When you’re launching a travel business, there are many “what ifs” and “what nows” — especially if you’re a rookie. It’s almost too easy to get caught up in the excitement. Whether you’re trying to build out too many related products before perfecting your core business, struggling to gauge the strength of a potential partnership, or micromanaging your staff, it might be a good idea to take a step back and gain a little perspective from the pros.
After all, those pros started out where you are now, and many are willing and eager to help others get on their feet. So don’t be afraid to reach out within the tight-knit entrepreneurial community to seek advice because almost nothing is more valuable than help from someone who has been in the trenches.
Simply be open to new ideas and come prepared with questions when you reach out to entrepreneurs like the ones at these four later-stage startups in the travel segment that are doing things right:
Rocketmiles is a fast-growing hotel booking site. The site was originally designed to accommodate business travelers but has expanded to include vacationers, too. The mutually beneficial relationships created through strong partners have been key to Rocketmiles’ success.
“We aligned ourselves with really strong partners from day one and created a true win-win setup for both sides,” said Daniel Fohrman, director of partnerships for Rocketmiles. “We work to generate revenue and other intangible benefits for ourselves and our partners. We’ve considered all sorts of break-offs of our core product, but we’ve remained streamlined on our hotel product and our core mission of helping our customers get on vacation faster.”
AnyRoad helps travelers book tours wherever they go. The company appeals to travelers because it offers them an authentic view of new places by connecting them with local tour guides who know the area well.
Co-founder and COO Daniel Yaffe attributes AnyRoad’s success to its commitment to learning. The founders met with more than 3,000 tour guides in a variety of countries to help steer their business in the right direction. They realized that there was a market because many tour guides work off the grid, so they set out to make their services more visible. AnyRoad has benefited greatly from open communication and the willingness to learn from those who have been in its shoes.
“Talk to people,” said Yaffe. “They will become your users, your investors, and your advisers. Listen to their advice, acknowledging that people have done it before but that no one has done it the way you’re doing it. Gain knowledge in the tools required to build a business.”
In addition to its traditional translation services, this rapidly growing company gives business travelers access to human-powered translation services on their phones.
According to CEO and co-founder Ryan Frankel, VerbalizeIt has stayed on track for extended growth by partnering with great brands like TripAdvisor, Udemy, and Samsung. Its business model is based on providing better universal communication via its technology platform, which connects users to a global community of human translators.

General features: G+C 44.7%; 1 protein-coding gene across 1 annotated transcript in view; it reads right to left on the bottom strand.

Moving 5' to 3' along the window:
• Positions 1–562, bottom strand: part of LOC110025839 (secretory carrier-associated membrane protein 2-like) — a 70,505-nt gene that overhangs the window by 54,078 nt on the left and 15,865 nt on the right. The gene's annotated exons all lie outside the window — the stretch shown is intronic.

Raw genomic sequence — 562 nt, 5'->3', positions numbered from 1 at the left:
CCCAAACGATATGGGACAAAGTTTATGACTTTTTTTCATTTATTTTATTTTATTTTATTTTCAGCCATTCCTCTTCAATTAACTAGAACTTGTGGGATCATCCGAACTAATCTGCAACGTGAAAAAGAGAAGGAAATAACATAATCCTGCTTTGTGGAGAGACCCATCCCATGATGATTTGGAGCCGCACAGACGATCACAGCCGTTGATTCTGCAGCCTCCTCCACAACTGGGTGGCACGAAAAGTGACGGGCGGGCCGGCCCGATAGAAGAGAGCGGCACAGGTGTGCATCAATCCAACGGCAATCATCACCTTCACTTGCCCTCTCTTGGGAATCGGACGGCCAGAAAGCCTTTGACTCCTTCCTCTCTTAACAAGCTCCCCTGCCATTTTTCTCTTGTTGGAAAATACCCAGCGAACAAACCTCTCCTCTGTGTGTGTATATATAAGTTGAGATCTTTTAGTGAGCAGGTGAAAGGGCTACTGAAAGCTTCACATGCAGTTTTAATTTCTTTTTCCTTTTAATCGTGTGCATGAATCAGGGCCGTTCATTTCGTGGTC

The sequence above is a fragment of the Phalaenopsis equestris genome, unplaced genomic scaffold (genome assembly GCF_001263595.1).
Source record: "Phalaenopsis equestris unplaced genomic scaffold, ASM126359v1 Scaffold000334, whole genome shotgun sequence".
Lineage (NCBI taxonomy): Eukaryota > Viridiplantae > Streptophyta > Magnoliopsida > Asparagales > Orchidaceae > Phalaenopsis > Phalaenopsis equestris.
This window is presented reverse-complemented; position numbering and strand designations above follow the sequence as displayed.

The company was born out of an unfortunate travel experience for Frankel. While in China, he got sick, but when he went to the pharmacy for medication, he was unable to communicate with the pharmacist and was forced to leave empty-handed.
“That experience was a light-bulb moment for me, and I came back from China determined to make sure language would never again be a barrier to communication,” said Frankel.
The platform can also be used for international business relations. “Businesses are internationalizing today at an incredible rate, yet improvements in language proficiency have not kept pace,” said Frankel. “We started out helping consumers and have since shifted to also include businesses in need of real-time speech and asynchronous text, audio, and video solutions. The timing could not be better.”
This web-based subscription service sends educational packages about different regions of the world to children. The subscriptions provide children with a variety of resources to learn about different geographic locations, cultures, and environments.
Co-founder Amy Norman’s hunger to get Little Passports up and running kept her moving forward, and it has paid off. After the company boosted its Facebook marketing budget in 2013, revenue surpassed $3 million — a staggering 125 percent increase since 2011. With that growth surge, Little Passports was able to expand its product line from subscriptions geared toward children ages 5-12 to include children ages 3-5.
So what does all of this mean for you? Well, if you’re launching a travel startup, take your cues from those who are doing the same thing — and doing it well. Partner with companies that can guide your business in the right direction, and make sure you bring something to the table when you do. Keep your employees happy, and, most importantly, be open and willing to learn.
About the Author
Paul Swartz is a strategic partnerships manager at American Airlines. His team is focused on helping businesses through American Airlines’ Business Extra program, a complimentary business travel rewards and incentive program designed to help small and mid-sized companies reduce their travel costs.